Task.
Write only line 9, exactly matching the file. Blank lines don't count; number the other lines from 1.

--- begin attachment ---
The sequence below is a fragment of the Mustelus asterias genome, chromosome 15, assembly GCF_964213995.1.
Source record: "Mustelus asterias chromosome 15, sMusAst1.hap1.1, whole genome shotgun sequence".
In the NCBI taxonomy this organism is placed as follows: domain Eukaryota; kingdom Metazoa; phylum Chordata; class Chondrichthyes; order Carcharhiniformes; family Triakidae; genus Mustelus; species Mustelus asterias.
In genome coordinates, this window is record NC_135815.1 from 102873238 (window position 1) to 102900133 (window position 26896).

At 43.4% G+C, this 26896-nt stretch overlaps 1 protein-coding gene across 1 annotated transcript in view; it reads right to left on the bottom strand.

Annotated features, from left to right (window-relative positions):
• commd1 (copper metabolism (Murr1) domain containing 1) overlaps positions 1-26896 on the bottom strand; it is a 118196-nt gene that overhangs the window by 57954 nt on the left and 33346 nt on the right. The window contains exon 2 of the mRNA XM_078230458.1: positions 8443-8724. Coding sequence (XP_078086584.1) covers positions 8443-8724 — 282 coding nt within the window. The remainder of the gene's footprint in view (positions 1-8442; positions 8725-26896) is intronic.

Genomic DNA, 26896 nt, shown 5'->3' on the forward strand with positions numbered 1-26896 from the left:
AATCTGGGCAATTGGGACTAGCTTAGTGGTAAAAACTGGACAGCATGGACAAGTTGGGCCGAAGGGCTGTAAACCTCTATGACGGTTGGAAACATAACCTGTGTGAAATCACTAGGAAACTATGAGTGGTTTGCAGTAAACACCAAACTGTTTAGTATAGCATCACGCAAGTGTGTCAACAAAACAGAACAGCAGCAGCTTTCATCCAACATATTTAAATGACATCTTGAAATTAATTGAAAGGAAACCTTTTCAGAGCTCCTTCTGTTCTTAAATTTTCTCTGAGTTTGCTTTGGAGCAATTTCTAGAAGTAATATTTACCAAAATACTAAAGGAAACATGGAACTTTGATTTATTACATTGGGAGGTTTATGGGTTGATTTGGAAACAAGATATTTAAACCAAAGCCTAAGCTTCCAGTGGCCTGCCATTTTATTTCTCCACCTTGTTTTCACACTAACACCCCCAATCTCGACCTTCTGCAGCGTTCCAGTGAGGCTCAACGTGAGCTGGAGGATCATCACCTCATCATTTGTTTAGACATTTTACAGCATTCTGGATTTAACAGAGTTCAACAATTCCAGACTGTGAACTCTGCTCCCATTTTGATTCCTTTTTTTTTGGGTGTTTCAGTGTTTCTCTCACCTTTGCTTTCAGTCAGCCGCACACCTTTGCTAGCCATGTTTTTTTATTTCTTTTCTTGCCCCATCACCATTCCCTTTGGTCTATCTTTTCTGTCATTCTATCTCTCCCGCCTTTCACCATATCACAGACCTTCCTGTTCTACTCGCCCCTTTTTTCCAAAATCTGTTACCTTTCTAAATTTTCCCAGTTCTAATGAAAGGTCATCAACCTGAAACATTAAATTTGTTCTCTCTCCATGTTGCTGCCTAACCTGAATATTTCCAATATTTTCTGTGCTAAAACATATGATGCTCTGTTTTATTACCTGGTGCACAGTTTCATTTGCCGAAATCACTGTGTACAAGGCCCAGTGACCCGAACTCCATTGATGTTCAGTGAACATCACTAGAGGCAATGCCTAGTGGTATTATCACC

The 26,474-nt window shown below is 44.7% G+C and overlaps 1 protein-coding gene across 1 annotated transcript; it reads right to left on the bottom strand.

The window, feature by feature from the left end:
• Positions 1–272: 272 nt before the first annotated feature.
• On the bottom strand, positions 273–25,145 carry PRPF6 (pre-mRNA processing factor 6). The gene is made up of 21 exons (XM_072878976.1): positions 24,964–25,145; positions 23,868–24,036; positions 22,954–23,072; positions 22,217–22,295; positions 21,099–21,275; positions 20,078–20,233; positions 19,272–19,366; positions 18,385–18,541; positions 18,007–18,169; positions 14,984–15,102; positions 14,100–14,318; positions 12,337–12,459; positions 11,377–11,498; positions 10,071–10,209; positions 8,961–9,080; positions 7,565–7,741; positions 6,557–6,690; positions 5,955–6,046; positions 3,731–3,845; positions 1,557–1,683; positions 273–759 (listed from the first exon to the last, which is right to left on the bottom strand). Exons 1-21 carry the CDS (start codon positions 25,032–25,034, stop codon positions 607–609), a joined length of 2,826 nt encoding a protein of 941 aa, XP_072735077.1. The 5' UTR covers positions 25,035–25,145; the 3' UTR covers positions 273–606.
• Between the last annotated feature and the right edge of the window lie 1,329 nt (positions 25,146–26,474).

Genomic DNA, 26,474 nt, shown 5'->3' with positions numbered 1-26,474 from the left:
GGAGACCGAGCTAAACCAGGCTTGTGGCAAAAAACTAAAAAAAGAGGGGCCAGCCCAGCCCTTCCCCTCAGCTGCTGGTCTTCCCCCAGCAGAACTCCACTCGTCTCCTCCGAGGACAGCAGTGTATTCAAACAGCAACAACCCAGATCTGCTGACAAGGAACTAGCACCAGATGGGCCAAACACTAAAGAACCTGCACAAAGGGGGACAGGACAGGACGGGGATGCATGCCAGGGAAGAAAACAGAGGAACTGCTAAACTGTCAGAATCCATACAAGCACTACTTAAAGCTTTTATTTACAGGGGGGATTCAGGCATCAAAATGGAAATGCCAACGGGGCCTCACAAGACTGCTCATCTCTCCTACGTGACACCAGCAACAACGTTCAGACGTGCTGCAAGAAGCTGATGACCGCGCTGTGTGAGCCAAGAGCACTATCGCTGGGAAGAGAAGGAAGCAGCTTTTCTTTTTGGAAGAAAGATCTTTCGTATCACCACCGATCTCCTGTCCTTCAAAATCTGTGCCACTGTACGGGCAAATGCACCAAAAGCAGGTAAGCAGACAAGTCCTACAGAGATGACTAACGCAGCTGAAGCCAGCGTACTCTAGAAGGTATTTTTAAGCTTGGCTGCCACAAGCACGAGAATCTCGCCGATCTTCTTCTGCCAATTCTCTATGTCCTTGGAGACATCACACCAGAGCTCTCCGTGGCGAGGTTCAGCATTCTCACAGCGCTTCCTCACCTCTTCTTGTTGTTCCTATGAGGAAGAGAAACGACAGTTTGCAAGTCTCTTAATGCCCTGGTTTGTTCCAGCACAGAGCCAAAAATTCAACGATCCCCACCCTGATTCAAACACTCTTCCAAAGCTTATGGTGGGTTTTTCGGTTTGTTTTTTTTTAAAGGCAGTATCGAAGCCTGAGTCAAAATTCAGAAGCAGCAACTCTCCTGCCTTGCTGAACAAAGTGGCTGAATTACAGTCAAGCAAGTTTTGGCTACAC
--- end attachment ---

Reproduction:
AATCTGGGCAATTGGGACTAGCTTAGTGGTAAAAACTGGACAGCATGGACAAGTTGGGCCGAAGGGCTGTAAACCTCTATGACGGTTGGAAACATAACCTGTGTGAAATCACTAGGAAACTATGAGTGGTTTGCAGTAAACACCAAACTGTTTAGTATAGCATCACGCAAGTGTGTCAACAAAACAGAACAGCAGCAGCTTTCATCCAACATATTTAAATGACATCTTGAAATTAATTGAAAGGAAACCTTTTCAGAGCTCCTTCTGTTCTTAAATTTTCTCTGAGTTTGCTTTGGAGCAATTTCTAGAAGTAATATTTACCAAAATACTAAAGGAAACATGGAACTTTGATTTATTACATTGGGAGGTTTATGGGTTGATTTGGAAACAAGATATTTAAACCAAAGCCTAAGCTTCCAGTGGCCTGCCATTTTATTTCTCCACCTTGTTTTCACACTAACACCCCCAATCTCGACCTTCTGCAGCGTTCCAGTGAGGCTCAACGTGAGCTGGAGGATCATCACCTCATCATTTGTTTAGACATTTTACAGCATTCTGGATTTAACAGAGTTCAACAATTCCAGACTGTGAACTCTGCTCCCATTTTGATTCCTTTTTTTTTGGGTGTTTCAGTGTTTCTCTCACCTTTGCTTTCAGTCAGCCGCACACCTTTGCTAGCCATGTTTTTTTATTTCTTTTCTTGCCCCATCACCATTCCCTTTGGTCTATCTTTTCTGTCATTCTATCTCTCCCGCCTTTCACCATATCACAGACCTTCCTGTTCTACTCGCCCCTTTTTTCCAAAATCTGTTACCTTTCTAAATTTTCCCAGTTCTAATGAAAGGTCATCAACCTGAAACATTAAATTTGTTCTCTCTCCATGTTGCTGCCTAACCTGAATATTTCCAATATTTTCTGTGCTAAAACATATGATGCTCTGTTTTATTACCTGGTGCACAGTTTCATTTGCCGAAATCACTGTGTACAAGGCCCAGTGACCCGAACTCCATTGATGTTCAGTGAACATCACTAGAGGCAATGCCTAGTGGTATTATCACC